If you’re a fan of the series, Paranormal State, and have yet to read the book, you’ll want to know what cases the volume covers.  I’m not going to give you a lot of details. :-)  Life should hold a few surprises, and those in the book include some behind the scenes information that, because of time restrictions or other reasons, never made it to the screen.  There are a few horrific cases, not limited to those involving demonic activity, the investigation of long-lived urban legend, physical manifestations of spirits at a pub, and the haunting of an asylum whose departed denizens scared two former military men away from the place, with vows of never stepping foot onto the property again.


In the book, as in the series, Ryan and his team debunked a few of the cases as having no basis in the paranormal.  They always seek, first, to attribute unexplained activity to the here-and-now.  These include the creaking of an old house, vibrations caused by nearby train tracks, blackouts precipitated by a power company, or – most interestingly — the beleaguered emotional states of some clients.  Anything else must be proven to be paranormal, as far as one can prove things in an evolving science.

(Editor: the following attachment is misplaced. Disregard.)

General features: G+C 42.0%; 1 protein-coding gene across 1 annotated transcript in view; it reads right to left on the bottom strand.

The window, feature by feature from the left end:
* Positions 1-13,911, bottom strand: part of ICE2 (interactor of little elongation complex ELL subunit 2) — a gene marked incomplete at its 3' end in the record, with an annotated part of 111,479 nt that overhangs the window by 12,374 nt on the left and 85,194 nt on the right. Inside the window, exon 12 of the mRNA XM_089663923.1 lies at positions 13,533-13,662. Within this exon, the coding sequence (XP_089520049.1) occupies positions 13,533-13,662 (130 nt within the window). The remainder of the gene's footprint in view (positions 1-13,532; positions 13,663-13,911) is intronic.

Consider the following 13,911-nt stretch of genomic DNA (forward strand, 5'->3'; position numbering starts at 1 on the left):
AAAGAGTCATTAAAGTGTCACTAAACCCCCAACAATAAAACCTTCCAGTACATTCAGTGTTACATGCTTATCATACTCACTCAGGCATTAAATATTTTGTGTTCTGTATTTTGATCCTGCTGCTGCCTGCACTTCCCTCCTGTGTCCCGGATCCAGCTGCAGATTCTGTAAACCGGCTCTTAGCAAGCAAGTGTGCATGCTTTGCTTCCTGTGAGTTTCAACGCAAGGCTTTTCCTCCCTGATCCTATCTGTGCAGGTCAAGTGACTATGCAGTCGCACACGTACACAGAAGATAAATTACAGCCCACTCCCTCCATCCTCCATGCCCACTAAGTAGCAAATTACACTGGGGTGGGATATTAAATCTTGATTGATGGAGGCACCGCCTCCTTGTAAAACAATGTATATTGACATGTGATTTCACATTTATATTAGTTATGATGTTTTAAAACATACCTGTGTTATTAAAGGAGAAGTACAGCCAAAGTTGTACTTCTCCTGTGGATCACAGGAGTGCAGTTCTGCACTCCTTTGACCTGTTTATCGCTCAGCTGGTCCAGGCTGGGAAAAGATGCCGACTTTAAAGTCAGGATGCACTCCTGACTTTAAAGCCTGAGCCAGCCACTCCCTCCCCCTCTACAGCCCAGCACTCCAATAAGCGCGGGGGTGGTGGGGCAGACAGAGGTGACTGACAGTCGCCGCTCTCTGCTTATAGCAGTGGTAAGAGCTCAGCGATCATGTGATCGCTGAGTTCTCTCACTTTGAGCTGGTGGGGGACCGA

The book is a very basic primer for those uninitiated into matters of the occult; it whets the appetite of those who may wish to delve further into this broad and fascinating domain.


Initially a skeptic, I came away from the book with a much greater respect for Ryan Buell and his team.  This includes original members Elfie Music, who serves as spiritual advisor, Serg Poberezhny, technical guru, and Josh Light, another original member now acting primarily behind the scenes.  Heather Taddy and Katrina Weidman began as trainees assigned to conduct interviews and historical research prior to the investigations, and who became active participants in those investigations.  As with most casts in most series, Paranormal State‘s has gone through changes demanded, in part, by the graduation of the students from the university.


What began at first as a quest for the truth behind alleged hauntings or possessions wound up being exactly that — and much more.  For Ryan and his team’s greatest joy is to bring peace to their clients, whether by helping lingering spirits to  pass over, ousting demons from other realms, or assisting clients to purge themselves of their own, internal demons that prevent them from pursuing fulfilling lives.


If you’re looking for something different in your reading material, something that will leave you still wondering, but in a good way, look no further than this book.


***  Excerpt, page 220, Paranormal State by Ryan Buell with Stephan Petrucha (2010, A&E ibooks, an imprint of HarperCollins Publishers)